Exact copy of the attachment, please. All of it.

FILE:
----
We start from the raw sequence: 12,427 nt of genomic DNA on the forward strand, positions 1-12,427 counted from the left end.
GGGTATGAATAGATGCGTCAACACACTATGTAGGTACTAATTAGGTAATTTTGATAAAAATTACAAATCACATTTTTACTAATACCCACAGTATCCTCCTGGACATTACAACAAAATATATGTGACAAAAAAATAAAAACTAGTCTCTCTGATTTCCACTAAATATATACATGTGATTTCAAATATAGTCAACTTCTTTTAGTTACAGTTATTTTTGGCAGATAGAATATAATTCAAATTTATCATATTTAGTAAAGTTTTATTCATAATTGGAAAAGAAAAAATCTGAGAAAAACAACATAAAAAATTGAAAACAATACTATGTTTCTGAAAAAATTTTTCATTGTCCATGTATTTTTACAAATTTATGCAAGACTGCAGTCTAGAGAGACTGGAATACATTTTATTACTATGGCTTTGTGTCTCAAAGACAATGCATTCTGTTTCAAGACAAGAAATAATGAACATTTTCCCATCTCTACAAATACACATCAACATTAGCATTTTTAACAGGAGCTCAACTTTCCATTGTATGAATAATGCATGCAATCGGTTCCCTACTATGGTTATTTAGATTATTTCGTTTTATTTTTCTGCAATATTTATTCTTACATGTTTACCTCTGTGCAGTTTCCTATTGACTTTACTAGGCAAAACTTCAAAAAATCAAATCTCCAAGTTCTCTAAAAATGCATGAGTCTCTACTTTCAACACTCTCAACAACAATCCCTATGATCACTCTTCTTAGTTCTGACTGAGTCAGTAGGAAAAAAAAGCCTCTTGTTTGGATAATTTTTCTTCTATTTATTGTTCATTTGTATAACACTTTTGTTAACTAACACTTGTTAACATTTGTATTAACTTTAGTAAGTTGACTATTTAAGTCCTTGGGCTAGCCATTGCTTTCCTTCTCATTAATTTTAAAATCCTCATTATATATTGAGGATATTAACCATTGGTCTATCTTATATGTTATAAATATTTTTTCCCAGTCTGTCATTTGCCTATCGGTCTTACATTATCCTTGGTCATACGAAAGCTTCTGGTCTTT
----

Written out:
We start from the raw sequence: 12,427 nt of genomic DNA on the forward strand, positions 1-12,427 counted from the left end.
GGGTATGAATAGATGCGTCAACACACTATGTAGGTACTAATTAGGTAATTTTGATAAAAATTACAAATCACATTTTTACTAATACCCACAGTATCCTCCTGGACATTACAACAAAATATATGTGACAAAAAAATAAAAACTAGTCTCTCTGATTTCCACTAAATATATACATGTGATTTCAAATATAGTCAACTTCTTTTAGTTACAGTTATTTTTGGCAGATAGAATATAATTCAAATTTATCATATTTAGTAAAGTTTTATTCATAATTGGAAAAGAAAAAATCTGAGAAAAACAACATAAAAAATTGAAAACAATACTATGTTTCTGAAAAAATTTTTCATTGTCCATGTATTTTTACAAATTTATGCAAGACTGCAGTCTAGAGAGACTGGAATACATTTTATTACTATGGCTTTGTGTCTCAAAGACAATGCATTCTGTTTCAAGACAAGAAATAATGAACATTTTCCCATCTCTACAAATACACATCAACATTAGCATTTTTAACAGGAGCTCAACTTTCCATTGTATGAATAATGCATGCAATCGGTTCCCTACTATGGTTATTTAGATTATTTCGTTTTATTTTTCTGCAATATTTATTCTTACATGTTTACCTCTGTGCAGTTTCCTATTGACTTTACTAGGCAAAACTTCAAAAAATCAAATCTCCAAGTTCTCTAAAAATGCATGAGTCTCTACTTTCAACACTCTCAACAACAATCCCTATGATCACTCTTCTTAGTTCTGACTGAGTCAGTAGGAAAAAAAAGCCTCTTGTTTGGATAATTTTTCTTCTATTTATTGTTCATTTGTATAACACTTTTGTTAACTAACACTTGTTAACATTTGTATTAACTTTAGTAAGTTGACTATTTAAGTCCTTGGGCTAGCCATTGCTTTCCTTCTCATTAATTTTAAAATCCTCATTATATATTGAGGATATTAACCATTGGTCTATCTTATATGTTATAAATATTTTTTCCCAGTCTGTCATTTGCCTATCGGTCTTACATTATCCTTGGTCATACGAAAGCTTCTGGTCTTT